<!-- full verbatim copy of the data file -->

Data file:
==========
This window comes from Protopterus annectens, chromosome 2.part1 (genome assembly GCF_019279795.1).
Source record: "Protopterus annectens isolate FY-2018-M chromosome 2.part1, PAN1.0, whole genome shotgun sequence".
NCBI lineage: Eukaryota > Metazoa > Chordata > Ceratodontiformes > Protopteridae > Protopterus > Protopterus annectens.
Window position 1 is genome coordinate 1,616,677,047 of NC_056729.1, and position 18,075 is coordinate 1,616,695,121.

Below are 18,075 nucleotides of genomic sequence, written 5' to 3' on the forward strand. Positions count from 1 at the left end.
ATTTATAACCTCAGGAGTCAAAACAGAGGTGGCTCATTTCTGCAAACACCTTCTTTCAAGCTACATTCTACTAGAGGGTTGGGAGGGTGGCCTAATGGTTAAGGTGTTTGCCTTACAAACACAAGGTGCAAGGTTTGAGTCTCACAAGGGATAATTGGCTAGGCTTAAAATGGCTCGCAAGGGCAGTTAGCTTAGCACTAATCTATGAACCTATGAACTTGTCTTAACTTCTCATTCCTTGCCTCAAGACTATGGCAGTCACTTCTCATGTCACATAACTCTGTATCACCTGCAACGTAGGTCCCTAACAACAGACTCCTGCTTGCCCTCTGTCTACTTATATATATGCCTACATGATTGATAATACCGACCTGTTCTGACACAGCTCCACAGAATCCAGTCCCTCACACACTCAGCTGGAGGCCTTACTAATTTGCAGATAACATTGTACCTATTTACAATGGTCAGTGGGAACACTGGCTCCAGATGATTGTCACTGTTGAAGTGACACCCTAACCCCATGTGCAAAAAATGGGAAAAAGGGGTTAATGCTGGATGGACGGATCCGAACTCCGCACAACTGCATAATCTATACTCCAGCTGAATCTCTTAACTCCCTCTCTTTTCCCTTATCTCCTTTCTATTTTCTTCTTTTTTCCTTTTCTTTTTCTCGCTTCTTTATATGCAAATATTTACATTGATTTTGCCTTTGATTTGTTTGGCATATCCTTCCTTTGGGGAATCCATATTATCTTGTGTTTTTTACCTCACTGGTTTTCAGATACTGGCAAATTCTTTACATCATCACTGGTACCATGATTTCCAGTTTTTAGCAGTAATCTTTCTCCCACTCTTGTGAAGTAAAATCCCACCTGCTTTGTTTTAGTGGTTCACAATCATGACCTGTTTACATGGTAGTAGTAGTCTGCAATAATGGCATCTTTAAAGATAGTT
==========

This window comes from Protopterus annectens, chromosome 2.part1 (genome assembly GCF_019279795.1).
Source record: "Protopterus annectens isolate FY-2018-M chromosome 2.part1, PAN1.0, whole genome shotgun sequence".
NCBI lineage: Eukaryota > Metazoa > Chordata > Ceratodontiformes > Protopteridae > Protopterus > Protopterus annectens.
Window position 1 is genome coordinate 1,616,677,047 of NC_056729.1, and position 18,075 is coordinate 1,616,695,121.

Below are 18,075 nucleotides of genomic sequence, written 5' to 3' on the forward strand. Positions count from 1 at the left end.
ATTTATAACCTCAGGAGTCAAAACAGAGGTGGCTCATTTCTGCAAACACCTTCTTTCAAGCTACATTCTACTAGAGGGTTGGGAGGGTGGCCTAATGGTTAAGGTGTTTGCCTTACAAACACAAGGTGCAAGGTTTGAGTCTCACAAGGGATAATTGGCTAGGCTTAAAATGGCTCGCAAGGGCAGTTAGCTTAGCACTAATCTATGAACCTATGAACTTGTCTTAACTTCTCATTCCTTGCCTCAAGACTATGGCAGTCACTTCTCATGTCACATAACTCTGTATCACCTGCAACGTAGGTCCCTAACAACAGACTCCTGCTTGCCCTCTGTCTACTTATATATATGCCTACATGATTGATAATACCGACCTGTTCTGACACAGCTCCACAGAATCCAGTCCCTCACACACTCAGCTGGAGGCCTTACTAATTTGCAGATAACATTGTACCTATTTACAATGGTCAGTGGGAACACTGGCTCCAGATGATTGTCACTGTTGAAGTGACACCCTAACCCCATGTGCAAAAAATGGGAAAAAGGGGTTAATGCTGGATGGACGGATCCGAACTCCGCACAACTGCATAATCTATACTCCAGCTGAATCTCTTAACTCCCTCTCTTTTCCCTTATCTCCTTTCTATTTTCTTCTTTTTTCCTTTTCTTTTTCTCGCTTCTTTATATGCAAATATTTACATTGATTTTGCCTTTGATTTGTTTGGCATATCCTTCCTTTGGGGAATCCATATTATCTTGTGTTTTTTACCTCACTGGTTTTCAGATACTGGCAAATTCTTTACATCATCACTGGTACCATGATTTCCAGTTTTTAGCAGTAATCTTTCTCCCACTCTTGTGAAGTAAAATCCCACCTGCTTTGTTTTAGTGGTTCACAATCATGACCTGTTTACATGGTAGTAGTAGTCTGCAATAATGGCATCTTTAAAGATAGTT